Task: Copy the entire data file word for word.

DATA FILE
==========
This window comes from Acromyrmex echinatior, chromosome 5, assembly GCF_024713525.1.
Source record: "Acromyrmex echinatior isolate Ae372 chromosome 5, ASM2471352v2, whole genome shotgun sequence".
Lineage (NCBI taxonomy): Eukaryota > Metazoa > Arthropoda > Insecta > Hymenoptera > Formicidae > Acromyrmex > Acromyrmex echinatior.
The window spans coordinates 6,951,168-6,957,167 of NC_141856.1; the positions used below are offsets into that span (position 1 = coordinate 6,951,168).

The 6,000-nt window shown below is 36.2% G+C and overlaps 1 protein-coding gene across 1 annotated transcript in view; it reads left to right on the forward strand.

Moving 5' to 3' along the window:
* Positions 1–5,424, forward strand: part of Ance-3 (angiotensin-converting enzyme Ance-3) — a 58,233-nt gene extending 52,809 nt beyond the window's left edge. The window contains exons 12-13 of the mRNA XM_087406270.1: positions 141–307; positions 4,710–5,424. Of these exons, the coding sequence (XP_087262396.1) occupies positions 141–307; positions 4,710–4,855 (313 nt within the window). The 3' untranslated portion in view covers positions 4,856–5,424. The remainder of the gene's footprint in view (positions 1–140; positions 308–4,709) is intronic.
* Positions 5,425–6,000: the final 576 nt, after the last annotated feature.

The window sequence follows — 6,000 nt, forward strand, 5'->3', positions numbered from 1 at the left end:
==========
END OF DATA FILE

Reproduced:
This window comes from Acromyrmex echinatior, chromosome 5, assembly GCF_024713525.1.
Source record: "Acromyrmex echinatior isolate Ae372 chromosome 5, ASM2471352v2, whole genome shotgun sequence".
Lineage (NCBI taxonomy): Eukaryota > Metazoa > Arthropoda > Insecta > Hymenoptera > Formicidae > Acromyrmex > Acromyrmex echinatior.
The window spans coordinates 6,951,168-6,957,167 of NC_141856.1; the positions used below are offsets into that span (position 1 = coordinate 6,951,168).

The 6,000-nt window shown below is 36.2% G+C and overlaps 1 protein-coding gene across 1 annotated transcript in view; it reads left to right on the forward strand.

Moving 5' to 3' along the window:
* Positions 1–5,424, forward strand: part of Ance-3 (angiotensin-converting enzyme Ance-3) — a 58,233-nt gene extending 52,809 nt beyond the window's left edge. The window contains exons 12-13 of the mRNA XM_087406270.1: positions 141–307; positions 4,710–5,424. Of these exons, the coding sequence (XP_087262396.1) occupies positions 141–307; positions 4,710–4,855 (313 nt within the window). The 3' untranslated portion in view covers positions 4,856–5,424. The remainder of the gene's footprint in view (positions 1–140; positions 308–4,709) is intronic.
* Positions 5,425–6,000: the final 576 nt, after the last annotated feature.

The window sequence follows — 6,000 nt, forward strand, 5'->3', positions numbered from 1 at the left end: